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  • Bridging the Gap

  • By Christine Galea - Secretary to the Council of Cana Movement

    This article was publishd in the Senior Times of March 2017

    In recent months, much has been said and written with respect to Pope Francis’ post-apostolic exhortation Amoris Laetitia, especially regarding persons who have divorced and remarried, but there is still a great deal of Amoris Laetitia which remains to be explored, particularly the fifth chapter, in which the Pope profoundly turns his attention to the senior citizens of our society. There is certainly a public policy issue for communities in how we treat the elderly and how we care for them, however families are not without responsibilities in this regard.  No matter how much, or how well, the older members of our families are cared for by the Church, the State or by a private agency, their relatives still have responsibilities in this endeavour.

    In our contemporary world in which so much importance is attributed to family life, Pope Francis speaks of a “culture of encounter”, and of family life in a broad sense which includes all family members, and not only the so-called “nuclear” family; because the family, with its deeply social character, is a wide network of many different relationships.  Within this social dimension, the Pope particularly emphasizes the specific role of the relationship between the youth and the elderly.  This represents a challenge in that the Pope is asking us to combat today’s “throw-away culture” and not to conform to a mentality of impatience, and much less of indifference and contempt towards old age.  He states that “we must reawaken the collective sense of gratitude, of appreciation, of hospitality, which makes the elderly feel like a living part of the community” (Amoris Laetitia, 191).  He appeals for “the overflowing joy of a new embrace between young and old” (191).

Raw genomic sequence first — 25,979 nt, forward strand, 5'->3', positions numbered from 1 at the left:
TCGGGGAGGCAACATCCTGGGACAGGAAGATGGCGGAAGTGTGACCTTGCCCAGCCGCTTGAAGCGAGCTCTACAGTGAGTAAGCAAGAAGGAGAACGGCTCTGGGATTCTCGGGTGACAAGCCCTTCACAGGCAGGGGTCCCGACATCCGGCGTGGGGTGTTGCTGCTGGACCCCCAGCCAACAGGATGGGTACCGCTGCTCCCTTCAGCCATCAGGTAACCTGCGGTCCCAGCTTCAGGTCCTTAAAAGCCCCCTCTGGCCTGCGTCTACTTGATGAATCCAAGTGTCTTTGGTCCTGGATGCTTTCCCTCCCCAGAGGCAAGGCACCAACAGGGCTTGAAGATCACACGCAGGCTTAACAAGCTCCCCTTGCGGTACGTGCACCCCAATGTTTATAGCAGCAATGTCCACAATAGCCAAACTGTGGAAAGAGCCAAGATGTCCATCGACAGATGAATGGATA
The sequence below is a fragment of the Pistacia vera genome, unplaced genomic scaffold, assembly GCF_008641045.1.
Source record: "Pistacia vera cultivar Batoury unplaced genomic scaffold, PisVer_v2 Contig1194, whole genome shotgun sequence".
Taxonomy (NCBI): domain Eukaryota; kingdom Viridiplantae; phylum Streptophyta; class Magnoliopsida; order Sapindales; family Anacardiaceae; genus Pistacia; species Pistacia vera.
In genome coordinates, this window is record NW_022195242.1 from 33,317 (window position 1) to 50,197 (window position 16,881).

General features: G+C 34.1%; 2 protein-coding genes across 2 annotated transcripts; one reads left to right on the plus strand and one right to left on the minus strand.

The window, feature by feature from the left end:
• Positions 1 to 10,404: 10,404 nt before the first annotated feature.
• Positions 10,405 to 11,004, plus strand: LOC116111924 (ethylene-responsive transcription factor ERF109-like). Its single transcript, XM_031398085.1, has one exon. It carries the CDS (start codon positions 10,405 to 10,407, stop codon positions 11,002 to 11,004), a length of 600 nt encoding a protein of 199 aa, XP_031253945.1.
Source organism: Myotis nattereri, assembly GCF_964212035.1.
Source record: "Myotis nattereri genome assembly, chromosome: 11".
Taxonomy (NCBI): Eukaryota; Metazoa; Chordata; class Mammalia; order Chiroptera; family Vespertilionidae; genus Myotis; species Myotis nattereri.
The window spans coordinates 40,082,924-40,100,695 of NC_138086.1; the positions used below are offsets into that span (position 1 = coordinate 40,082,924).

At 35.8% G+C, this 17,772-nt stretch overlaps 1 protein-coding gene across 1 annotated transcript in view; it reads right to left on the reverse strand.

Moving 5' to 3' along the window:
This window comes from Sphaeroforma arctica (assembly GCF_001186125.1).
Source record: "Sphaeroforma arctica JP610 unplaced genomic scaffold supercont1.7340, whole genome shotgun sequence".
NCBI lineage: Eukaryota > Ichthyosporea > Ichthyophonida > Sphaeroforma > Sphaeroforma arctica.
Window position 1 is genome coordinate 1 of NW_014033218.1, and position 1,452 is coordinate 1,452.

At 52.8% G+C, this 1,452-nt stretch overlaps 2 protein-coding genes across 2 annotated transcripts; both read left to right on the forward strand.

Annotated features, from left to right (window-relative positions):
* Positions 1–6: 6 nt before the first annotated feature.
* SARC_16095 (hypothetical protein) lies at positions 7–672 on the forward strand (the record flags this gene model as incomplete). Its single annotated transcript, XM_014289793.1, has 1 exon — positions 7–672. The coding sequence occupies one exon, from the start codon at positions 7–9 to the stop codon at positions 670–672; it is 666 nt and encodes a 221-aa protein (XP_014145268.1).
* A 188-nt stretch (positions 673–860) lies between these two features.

These six qualities, impatience, indifference, and contempt, as opposed to gratitude, appreciation and hospitality, are not a matter of simply “feeling” something towards an older person.  The latter three are virtues which must be learnt and practised and they involve an active choice on one’s part: one can choose to be thankful, can express appreciation and can display a welcoming attitude, versus being uncaring or impatient, and contemptuous towards elderly relatives.  Of course this involves an effort and sometimes even an interior struggle, but that does not negate the need for fostering the positive factors of a relationship.

    The elderly have much to offer the younger generations.  They help families to appreciate the continuity of the generations by the charism of bridging the gap, by passing down important values and traditions.  Their stories raise awareness in children that human history has long been in the making and that they form part of a bigger picture, teaching them to realize that they need to respect all that came before them.  Their wisdom, kind words and affection can serve as a balm to youth who could possibly feel misunderstood and neglected by their parents who may be busy or overburdened with career and other commitments. Keeping strong ties with our elderly relatives ensures that our connection with the past is not broken and this encourages the building of stable relationships.

    To quote Pope Francis, “Attention to the elderly makes the difference in a society…… such a society will move forward if it respects the wisdom of the elderly” (192).  So, in an age in which we worship youth, and age is seen to be a threat to our self-image as a society, let us encourage our elderly to bridge the gap, by surrounding them with respect and affection and considering them to be a blessing.  This is where the future of the modern family lies.

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